Ahead of the Bell: September US Home Sales

WASHINGTON -- Sales of previously occupied U.S. homes likely slipped last month from a two-year high reached in August, the latest sign that the recovery in housing is slow and uneven.

Economists forecast that sales dropped 1.7 percent in September to a seasonally adjusted annual rate of 4.74 million units, according to a survey by FactSet. The National Association of Realtors will release the report at 10 a.m. Eastern time Friday.

In August, sales of previously occupied homes jumped 7.8 percent to 4.82 million, the highest since May 2010, when sales were aided by a federal home-buying tax credit.

But the number of contracts signed to buy homes fell that month, the Realtors' group said. Decreases in signed contracts are usually followed by lower sales one or two months later.

Existing home sales have also been held back by a low supply of homes available for sale. There were 2.47 million homes available in August. It would take just over six months to exhaust that supply at the current sales pace. That's the typical pace in a healthy market.

And a recent report from data provider CoreLogic showed that the so-called "shadow" inventory of homes fell 10 percent in July compared with a year ago. The shadow inventory consists of homes with seriously delinquent mortgages or that are in the foreclosure process and that eventually will be put on sale.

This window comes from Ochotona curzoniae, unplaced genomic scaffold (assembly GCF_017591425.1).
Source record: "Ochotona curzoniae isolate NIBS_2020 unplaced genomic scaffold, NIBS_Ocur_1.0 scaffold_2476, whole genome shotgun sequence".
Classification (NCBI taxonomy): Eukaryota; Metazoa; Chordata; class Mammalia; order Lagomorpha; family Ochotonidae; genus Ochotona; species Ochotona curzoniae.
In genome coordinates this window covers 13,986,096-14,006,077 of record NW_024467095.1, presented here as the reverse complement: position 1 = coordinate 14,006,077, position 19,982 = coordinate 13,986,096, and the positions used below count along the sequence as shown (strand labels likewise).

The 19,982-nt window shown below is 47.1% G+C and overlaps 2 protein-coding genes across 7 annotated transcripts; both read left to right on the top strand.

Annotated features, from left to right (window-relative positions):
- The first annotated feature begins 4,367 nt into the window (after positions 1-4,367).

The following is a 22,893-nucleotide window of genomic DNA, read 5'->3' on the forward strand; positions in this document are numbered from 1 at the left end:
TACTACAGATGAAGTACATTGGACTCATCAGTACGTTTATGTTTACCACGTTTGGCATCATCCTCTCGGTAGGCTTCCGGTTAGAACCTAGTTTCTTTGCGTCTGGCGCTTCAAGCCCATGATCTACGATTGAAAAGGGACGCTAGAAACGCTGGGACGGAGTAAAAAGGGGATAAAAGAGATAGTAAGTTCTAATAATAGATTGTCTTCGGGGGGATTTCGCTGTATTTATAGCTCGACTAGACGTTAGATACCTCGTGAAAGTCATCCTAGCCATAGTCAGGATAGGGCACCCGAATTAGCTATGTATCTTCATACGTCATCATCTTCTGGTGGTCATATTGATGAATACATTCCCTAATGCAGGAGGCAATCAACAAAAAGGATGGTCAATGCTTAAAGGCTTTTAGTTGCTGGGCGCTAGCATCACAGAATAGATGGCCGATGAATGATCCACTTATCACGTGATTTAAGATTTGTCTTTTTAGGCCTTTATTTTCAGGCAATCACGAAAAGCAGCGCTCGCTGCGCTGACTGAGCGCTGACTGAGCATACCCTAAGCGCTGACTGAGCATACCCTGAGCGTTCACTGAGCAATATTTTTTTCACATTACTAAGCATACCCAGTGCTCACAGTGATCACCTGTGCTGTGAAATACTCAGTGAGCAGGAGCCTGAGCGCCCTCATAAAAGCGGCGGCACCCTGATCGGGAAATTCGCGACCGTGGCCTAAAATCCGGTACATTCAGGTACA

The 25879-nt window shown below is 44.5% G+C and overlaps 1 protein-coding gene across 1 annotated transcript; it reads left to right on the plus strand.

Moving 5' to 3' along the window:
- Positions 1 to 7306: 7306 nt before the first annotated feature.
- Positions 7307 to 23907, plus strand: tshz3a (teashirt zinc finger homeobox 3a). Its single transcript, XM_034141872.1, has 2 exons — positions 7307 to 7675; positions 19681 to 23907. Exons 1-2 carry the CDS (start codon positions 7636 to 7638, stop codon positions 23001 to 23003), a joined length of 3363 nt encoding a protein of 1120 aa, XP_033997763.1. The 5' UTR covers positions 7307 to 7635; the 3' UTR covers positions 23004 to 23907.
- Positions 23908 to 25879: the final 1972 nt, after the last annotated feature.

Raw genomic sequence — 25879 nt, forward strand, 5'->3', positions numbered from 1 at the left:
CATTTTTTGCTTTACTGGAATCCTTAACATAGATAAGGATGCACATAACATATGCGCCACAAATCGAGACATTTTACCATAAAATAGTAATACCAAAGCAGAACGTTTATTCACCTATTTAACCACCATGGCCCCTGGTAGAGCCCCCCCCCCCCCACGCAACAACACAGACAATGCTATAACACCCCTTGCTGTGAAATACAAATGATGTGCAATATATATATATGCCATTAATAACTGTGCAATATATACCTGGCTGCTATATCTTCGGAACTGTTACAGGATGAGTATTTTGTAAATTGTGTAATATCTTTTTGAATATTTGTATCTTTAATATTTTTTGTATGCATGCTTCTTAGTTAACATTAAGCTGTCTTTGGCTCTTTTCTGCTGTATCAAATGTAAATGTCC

Plenty of home buyers, particularly first-time buyers, are having difficulty qualifying for a mortgage or can't afford the larger down payments that many lenders want.

Still, most economists are confident that the housing market is recovering after its nearly six-year slump. Home prices are rising, though they remain lower than they were six years ago. And mortgage rates have been under 4 percent all year.

Builders broke ground on new homes and apartments at the fastest pace in more than four years last month. The jump could help boost the economy and hiring. The number of homes started jumped 15 percent in September.

Builders are more confident because they are seeing more prospective buyers visit properties. The National Association of Home Builders/Wells Fargo builder sentiment index, released Tuesday, inched up to its highest level in more than six years in October.

There are also signs that the economy is improving. Retail sales rose at a solid pace in September, reflecting growing confidence among consumers. A measure of consumer confidence released last week reached a five-year high.